Programs that bring children and seniors together through schools, nursing homes, religious groups and volunteer organizations have been around for decades. In Addison County, many of the volunteers working to support the community have retired from their careers and are looking for opportunities to engage and stay active.
Several local schools including Mary Hogan Elementary, Bridport Central, Salisbury Community and Shoreham Elementary run a program called Everybody Wins that connects youngsters with volunteer reading buddies who help them learn how to read and love books. The volunteers can be any age and are sometimes high school or college students, parents or other adults, but they are very often seniors who have some extra time and want to connect with area kids.
“In a world where so many young families are transient, a lot of children don’t live near their grandparents,” says Angela Landis, Everybody Wins program director at Mary Hogan Elementary in Middlebury. “One of the wonderful things about the relationships where students are paired with an elderly mentor is that they get the perspective from a different generation than they may have regular access to.”
Landis says that while the purpose of the program is to “build friendships based around literacy,” added benefits are the positive effects that young people have on mentors.
A quick Internet search yields many other programs outside this area that help connect kids and seniors. Seniors and Kids Intergenerational Programs, or SKIP, is an organization based in Ontario that helps facilitate intergenerational relationships through school visitation, mentoring programs and music enrichment.
In a daycare facility called ONEgeneration located outside of Los Angeles, toddlers and senior citizens spend their days together participating in activities and enriching each other’s lives. Since the early 1990s, intergenerational programs like this have worked to embrace both healthy aging and child development under one roof.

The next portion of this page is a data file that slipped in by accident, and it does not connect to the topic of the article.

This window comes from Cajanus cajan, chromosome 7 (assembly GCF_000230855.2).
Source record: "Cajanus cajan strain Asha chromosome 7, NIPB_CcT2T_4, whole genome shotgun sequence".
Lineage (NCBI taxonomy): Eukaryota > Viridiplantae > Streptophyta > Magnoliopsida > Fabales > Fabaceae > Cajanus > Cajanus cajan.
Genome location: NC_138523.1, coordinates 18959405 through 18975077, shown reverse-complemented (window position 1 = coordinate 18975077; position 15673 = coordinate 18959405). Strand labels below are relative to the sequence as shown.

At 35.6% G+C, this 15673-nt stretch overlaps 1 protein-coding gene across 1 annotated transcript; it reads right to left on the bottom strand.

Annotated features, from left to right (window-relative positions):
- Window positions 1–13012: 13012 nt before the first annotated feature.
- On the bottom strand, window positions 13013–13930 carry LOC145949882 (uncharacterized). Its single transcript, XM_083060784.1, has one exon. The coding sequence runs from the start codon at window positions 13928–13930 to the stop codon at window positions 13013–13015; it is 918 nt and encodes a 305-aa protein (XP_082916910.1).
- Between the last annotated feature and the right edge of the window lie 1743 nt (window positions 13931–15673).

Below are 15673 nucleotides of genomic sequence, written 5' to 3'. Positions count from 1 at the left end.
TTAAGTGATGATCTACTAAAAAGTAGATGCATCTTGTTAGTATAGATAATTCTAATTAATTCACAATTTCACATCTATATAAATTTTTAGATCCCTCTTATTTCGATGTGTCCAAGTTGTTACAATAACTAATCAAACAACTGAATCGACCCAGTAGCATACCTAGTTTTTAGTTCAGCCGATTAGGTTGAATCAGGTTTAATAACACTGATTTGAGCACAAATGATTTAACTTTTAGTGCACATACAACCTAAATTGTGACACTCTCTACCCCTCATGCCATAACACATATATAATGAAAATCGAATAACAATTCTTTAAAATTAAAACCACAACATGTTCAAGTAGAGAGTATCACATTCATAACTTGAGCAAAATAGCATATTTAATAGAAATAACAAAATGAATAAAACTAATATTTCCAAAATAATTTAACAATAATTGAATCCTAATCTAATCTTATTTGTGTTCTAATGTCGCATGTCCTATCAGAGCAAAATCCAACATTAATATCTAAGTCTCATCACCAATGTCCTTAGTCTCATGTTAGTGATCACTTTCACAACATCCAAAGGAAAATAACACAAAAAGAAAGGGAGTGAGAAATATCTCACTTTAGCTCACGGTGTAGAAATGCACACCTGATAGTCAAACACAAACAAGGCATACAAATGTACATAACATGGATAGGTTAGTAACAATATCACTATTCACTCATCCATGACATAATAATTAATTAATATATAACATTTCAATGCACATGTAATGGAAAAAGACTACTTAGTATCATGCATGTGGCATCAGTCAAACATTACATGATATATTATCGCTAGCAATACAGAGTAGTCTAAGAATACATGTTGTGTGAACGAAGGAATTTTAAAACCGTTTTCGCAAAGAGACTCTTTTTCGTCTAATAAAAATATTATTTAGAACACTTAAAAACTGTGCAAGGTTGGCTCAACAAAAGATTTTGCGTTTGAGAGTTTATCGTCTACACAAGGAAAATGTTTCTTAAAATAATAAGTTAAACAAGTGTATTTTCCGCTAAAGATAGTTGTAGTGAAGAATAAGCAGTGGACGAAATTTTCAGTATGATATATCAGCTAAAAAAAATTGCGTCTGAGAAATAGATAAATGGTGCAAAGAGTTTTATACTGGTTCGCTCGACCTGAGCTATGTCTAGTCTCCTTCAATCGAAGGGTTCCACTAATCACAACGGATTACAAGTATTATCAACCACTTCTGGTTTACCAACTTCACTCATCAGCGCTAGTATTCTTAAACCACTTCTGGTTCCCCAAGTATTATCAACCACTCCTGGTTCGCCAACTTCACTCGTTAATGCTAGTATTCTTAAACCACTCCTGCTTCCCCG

At ONEgeneration, adult interaction with children is optional and mixed activities are chosen carefully given mutual interest — planting seeds, painting and reading are a few examples. Kids and seniors refer to each other as “neighbor” here, helping encourage connectedness and break down the barrier between generations.
According to a New York Times article on the subject, research has shown that children enrolled in intergenerational daycare programs are more patient, more empathetic and better mannered and exhibit more self control than their peers. For seniors, having regular contact with children “can be a powerful antidote to depression and disability.”
“Adopt a Grandfriend” programs are also popular throughout schools, community groups and social media networks around the country. Youth are paired with seniors in their community and connect to share stories, exchange letters, perform music and theater, or simply learn from each other’s experiences.
Eastview in Middlebury is fostering a relationship with the Patricia A. Hannaford Career Center to connect students interested in medicine and geriatrics with residents at Eastview. The program hopes to provide a mutual benefit to both the students through hands-on experience, as well as members of the Eastview community, who will benefit from the innovative spirit of the students.
In short, despite the years that separate the young from the old, many positive lessons as well as good, old-fashioned, healthy fun can come out of a relationship between kids and seniors.